The second point was there has ,over the last three years, been a year over year increase similar to the yearly gains of the 1990s
 
If we are to argue that the ten year temperature flatline starting in 1998 was  cooked data then maybe we should also question " the emissions over the last three years have plateaued ".
One arguement is from the Black BAU camp, the other is from the Green BAU camp,
BAU is however color blind.

There continues to be a large misunderstanding of atmospheric CO2 increases and what we should expect to happen to those increases if we do manage to plateau our emissions.
They will not drop ! They will continue to increase for many decades . The author of the linked article doesn't understand this and I think someone like RobertScribbler should better understand what we should expect. They will not even decrease in the rate of increase until we drop back several
Giggatonnes of carbon emission per year. That simply isn't happening and if you include fugitive gas emission from gas drilling and the CO2e numbers, like Rboyd has pointed out ,we have already reached doubling. So the important number we should all consider is ECS. If ECS is 4 or higher things are going to get very hot very fast. That is where BAU has gotten us all.     
 
 

Tor Bejnar

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Re: Oil and Gas Issues
« Reply #1538 on: July 19, 2017, 06:43:57 PM »
Green BAU = pro environment but still mostly Business As Usual
non-green BAU is 'all about' getting all the oil an gas and coal we can as quickly as possible, and making our penny today with no concern for others' future.

Green BAU  is usually used in a derogatory way:  if everybody lived like [fill in the blank rich person], but used 'only' green electricity, we'd all still be doomed, goes the understanding.  There is a suggestion that 'true Green' approaches are transformational, so that society will be qualitatively different than it did before.

This sort of happened in the USA during WW2, with some food and gasoline rationed, many folks grew some of their own food and took the train.  The reverse transformation after that war, however, compensated for the wartime 'green' behavior 100 or 10,000 times over.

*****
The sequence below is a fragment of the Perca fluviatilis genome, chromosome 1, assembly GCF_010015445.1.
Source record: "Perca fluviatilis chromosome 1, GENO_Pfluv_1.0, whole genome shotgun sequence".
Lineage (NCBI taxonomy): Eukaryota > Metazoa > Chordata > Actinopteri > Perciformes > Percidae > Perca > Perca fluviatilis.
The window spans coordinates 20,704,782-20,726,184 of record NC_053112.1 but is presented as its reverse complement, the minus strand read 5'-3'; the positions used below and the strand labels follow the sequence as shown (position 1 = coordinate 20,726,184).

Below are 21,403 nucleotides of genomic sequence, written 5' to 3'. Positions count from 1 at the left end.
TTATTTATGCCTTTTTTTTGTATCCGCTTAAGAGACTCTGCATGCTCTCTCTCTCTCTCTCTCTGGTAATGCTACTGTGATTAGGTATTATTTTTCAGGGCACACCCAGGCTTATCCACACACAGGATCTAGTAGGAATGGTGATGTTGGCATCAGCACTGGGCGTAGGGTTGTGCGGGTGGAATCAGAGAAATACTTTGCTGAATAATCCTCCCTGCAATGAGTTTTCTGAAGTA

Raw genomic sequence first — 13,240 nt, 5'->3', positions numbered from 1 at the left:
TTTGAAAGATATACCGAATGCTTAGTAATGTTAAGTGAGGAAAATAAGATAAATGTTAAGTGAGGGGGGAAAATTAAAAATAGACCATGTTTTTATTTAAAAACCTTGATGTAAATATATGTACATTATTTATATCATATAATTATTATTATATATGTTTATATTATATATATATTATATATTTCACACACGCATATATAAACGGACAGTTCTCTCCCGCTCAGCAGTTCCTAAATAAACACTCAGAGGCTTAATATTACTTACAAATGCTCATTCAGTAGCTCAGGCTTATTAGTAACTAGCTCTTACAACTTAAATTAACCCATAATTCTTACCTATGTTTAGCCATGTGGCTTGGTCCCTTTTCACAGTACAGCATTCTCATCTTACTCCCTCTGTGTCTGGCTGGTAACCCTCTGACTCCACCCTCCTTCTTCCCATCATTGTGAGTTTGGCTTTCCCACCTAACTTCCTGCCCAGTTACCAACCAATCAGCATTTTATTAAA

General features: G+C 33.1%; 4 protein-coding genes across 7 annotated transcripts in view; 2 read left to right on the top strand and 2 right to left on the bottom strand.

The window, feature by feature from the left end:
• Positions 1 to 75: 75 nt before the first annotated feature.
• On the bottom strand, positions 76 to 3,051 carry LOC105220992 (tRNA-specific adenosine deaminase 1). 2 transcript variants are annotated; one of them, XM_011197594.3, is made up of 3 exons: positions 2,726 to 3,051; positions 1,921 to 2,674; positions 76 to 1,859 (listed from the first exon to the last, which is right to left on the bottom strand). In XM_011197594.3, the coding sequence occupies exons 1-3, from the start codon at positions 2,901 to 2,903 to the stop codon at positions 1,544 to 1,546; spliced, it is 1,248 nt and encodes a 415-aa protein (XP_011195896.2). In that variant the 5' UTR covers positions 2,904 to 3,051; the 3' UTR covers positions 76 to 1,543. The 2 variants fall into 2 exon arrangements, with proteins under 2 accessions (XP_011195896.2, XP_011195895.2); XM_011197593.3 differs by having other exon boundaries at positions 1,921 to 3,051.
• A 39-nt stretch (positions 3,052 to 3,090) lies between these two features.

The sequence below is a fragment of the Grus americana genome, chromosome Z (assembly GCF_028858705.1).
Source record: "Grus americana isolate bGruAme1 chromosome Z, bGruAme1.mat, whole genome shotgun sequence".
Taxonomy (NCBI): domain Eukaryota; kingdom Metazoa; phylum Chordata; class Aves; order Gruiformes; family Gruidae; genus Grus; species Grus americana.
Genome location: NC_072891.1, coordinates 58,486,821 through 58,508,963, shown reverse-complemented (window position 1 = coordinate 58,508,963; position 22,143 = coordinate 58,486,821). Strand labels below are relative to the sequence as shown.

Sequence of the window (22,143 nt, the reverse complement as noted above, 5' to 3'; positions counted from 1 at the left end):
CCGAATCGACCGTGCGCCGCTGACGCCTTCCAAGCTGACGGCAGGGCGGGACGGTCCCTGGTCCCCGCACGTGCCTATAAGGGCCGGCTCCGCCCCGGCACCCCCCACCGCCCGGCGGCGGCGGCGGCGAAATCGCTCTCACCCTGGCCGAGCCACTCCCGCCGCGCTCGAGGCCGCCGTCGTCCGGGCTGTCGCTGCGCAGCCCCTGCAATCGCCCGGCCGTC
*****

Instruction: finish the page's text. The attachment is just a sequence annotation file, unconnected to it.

Will we transform or go down fighting with BAU?
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Bob Wallace

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Re: Oil and Gas Issues
« Reply #1539 on: July 19, 2017, 06:51:30 PM »
Green BAU = pro environment but still mostly Business As Usual

Who are those people?  I can't think of anyone.

Tor Bejnar

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Re: Oil and Gas Issues
« Reply #1540 on: July 19, 2017, 06:57:43 PM »
I suggest it includes many of the investors that caused (from my Bloomberg quoute above):
An index of 40 publicly-traded solar companies, wind-turbine component makers and others that benefit from reduced fossil fuel consumption is up 20 percent this year.
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Bob Wallace

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Re: Oil and Gas Issues
« Reply #1541 on: July 19, 2017, 08:25:32 PM »
I suggest it includes many of the investors that caused (from my Bloomberg quoute above):
An index of 40 publicly-traded solar companies, wind-turbine component makers and others that benefit from reduced fossil fuel consumption is up 20 percent this year.

Are you saying that investors in green energy are "green BAU" people?

Tor Bejnar

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Re: Oil and Gas Issues
« Reply #1542 on: July 19, 2017, 09:07:03 PM »
"many"
It is my belief.

As long as I drive a Prius (even a 15 years old one), among other 'sins' [note: it uses petrol], I count myself as being among those Green BAUers.  I've had friends and associates who are quite Green (way back to the latest 60's) so I have images of what it takes.
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Bob Wallace

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Re: Oil and Gas Issues
« Reply #1543 on: July 19, 2017, 09:30:57 PM »
It feels like communication is less than desirable.  How about we define some terms?

BAU = Business as Usual.  Business as usual is to burn fossil fuels for electricity and petroleum for transportation. 

A "green BUA" would then be someone who uses less electricity and petroleum?